At Betterific we encouragers to leave ideas on anything and everything, not just on the products and services that are campaigning on the site. The funny thing about ideas is that they’re contagious and people tend to rally around an idea that resonates with them. What we strive to do with Betterific is create a platform that enhances that sharing experience and allows people to enjoy the process of brainstorming together.

BL: How important is it that participants actually see that their ideas (or the winning idea) lead to tangible implementation?

MW: In short, it is very important. Once you solicit ideas from the crowd, you’ve essentially started a conversation. The conversation can’t be one way. Companies need to know ahead of time how they intend to interact with the crowd and communicate back to them regarding where they’re at in the process of idea implementation. It is expected that they will have a method for implementing those ideas that work best for the company. Starbucks’ MyStarbucksIdea website is a perfect example of a successful crowdsourcing “campaign.” They continually update the site to let people know which ideas are under review and what ideas have been implemented. If they didn’t do that, then people would stop leaving them ideas. So, if you want the full benefits of crowdsourcing, you need to be as engaged as possible with the entire process. Idea implementation can also take a while, so it’s important to let people know that you haven’t given up on the process.

BL: In your experience, what doesn’t work? Where do brands go wrong as far as how they solicit ideas?

MW: A lot of companies assume that if people have ideas about them, then people will go ahead and communicate their ideas, either via Facebook, Twitter, an email or a phone call. We’ve found that this is simply not true. For one thing you can’t expect consumers to just start thinking about communicating their ideas to you because they want to. You need to take an active role in engaging with your consumer base and potential consumers. A number of companies we’ve talked to asked us why they couldn’t just run a campaign on Facebook to get ideas. We encouraged them to give it a try. Invariably, each company that tried this got only several comments, most of which were negative in tone. For whatever reasons, this method doesn’t work as well as others.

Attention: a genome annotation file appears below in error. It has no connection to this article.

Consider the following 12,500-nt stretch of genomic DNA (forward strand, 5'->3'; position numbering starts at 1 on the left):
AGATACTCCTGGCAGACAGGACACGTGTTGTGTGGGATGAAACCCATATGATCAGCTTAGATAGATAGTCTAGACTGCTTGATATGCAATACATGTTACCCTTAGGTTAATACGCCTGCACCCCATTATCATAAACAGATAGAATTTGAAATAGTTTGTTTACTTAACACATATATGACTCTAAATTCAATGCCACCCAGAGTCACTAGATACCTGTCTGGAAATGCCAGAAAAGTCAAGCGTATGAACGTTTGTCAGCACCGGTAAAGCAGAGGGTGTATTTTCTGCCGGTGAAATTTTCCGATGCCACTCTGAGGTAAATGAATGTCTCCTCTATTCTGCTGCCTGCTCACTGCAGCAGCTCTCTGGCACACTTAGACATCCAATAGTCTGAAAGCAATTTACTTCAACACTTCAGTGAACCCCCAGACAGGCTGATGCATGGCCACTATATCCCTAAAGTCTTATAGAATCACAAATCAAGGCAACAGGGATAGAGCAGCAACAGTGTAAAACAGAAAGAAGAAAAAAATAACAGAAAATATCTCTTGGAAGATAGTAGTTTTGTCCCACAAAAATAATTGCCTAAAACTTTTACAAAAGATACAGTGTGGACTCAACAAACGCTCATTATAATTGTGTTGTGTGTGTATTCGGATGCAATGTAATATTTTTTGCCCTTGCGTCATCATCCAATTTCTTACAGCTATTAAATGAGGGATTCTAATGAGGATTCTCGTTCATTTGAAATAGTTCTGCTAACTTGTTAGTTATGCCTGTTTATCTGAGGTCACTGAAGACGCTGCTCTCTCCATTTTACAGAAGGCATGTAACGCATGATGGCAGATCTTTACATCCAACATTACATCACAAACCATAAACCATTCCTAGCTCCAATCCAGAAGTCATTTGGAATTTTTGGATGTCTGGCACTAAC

When you’re a brand, it’s helpful to post a few ideas of your own on things at the beginning of a campaign to get the juices flowing. Start the brainstorm and give the crowd an idea of how creative they can be with their own ideas.

BL: Anything else you want to add that is important?

MW: The funny thing about ideas is that they are ephemeral and often just float off into the ether after someone thinks of them. But usually, ideas are born during a good conversation with friends or an inspired moment. Everyone has experienced a really awesome idea while talking with a friend and then five minutes later can’t remember it anymore. We think these ideas are a hidden goldmine; they just need a place where people can post those ideas as they happen and then get them where they need to go in order to make them a reality.